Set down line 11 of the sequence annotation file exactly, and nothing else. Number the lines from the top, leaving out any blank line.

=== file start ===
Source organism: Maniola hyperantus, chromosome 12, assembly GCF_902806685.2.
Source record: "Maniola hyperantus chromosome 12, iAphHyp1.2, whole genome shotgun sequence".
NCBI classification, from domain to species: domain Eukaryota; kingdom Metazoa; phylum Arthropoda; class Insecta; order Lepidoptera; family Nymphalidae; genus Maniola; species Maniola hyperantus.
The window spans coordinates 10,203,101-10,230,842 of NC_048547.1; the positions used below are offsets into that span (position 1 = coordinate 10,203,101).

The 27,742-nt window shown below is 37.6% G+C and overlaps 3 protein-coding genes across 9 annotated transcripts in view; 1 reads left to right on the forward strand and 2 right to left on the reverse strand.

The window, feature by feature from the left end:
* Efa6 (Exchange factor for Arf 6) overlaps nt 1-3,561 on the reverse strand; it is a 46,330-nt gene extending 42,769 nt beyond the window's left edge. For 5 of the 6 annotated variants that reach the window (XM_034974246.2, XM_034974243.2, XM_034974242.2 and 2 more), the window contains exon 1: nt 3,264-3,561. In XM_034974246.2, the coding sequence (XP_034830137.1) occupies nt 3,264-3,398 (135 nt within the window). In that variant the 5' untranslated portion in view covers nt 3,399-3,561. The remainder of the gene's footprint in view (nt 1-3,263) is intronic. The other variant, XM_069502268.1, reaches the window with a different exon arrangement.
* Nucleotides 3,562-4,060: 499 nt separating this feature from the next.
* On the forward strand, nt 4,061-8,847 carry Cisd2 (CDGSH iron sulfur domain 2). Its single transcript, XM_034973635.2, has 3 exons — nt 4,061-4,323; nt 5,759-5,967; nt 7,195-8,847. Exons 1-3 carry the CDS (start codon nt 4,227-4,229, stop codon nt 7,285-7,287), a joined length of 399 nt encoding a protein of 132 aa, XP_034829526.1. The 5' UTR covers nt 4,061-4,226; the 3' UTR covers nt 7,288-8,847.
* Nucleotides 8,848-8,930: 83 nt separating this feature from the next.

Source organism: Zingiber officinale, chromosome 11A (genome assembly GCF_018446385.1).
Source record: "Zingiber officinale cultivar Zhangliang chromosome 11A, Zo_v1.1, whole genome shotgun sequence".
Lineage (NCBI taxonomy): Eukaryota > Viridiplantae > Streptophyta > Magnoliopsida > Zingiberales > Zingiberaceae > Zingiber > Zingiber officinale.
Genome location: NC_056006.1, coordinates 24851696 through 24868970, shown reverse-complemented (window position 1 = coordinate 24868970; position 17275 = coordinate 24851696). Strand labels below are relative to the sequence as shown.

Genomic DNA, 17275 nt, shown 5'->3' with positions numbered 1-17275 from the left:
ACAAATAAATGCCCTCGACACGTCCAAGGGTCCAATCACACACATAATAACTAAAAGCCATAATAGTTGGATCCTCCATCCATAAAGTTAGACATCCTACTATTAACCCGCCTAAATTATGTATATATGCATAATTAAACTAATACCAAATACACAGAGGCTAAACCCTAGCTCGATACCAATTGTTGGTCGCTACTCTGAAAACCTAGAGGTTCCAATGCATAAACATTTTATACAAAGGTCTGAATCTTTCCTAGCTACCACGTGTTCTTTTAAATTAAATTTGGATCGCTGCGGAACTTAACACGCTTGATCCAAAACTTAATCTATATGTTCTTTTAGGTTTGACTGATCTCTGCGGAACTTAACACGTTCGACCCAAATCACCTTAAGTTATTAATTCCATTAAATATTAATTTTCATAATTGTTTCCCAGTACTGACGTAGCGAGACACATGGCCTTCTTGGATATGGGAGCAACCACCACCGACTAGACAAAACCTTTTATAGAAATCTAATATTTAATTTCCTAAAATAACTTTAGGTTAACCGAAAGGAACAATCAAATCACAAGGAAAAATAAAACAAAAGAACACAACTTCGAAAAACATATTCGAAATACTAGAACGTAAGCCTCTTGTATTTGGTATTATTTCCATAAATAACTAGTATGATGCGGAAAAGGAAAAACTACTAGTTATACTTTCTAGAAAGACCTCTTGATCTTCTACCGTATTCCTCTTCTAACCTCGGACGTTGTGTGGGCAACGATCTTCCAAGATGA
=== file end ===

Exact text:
Source organism: Zingiber officinale, chromosome 11A (genome assembly GCF_018446385.1).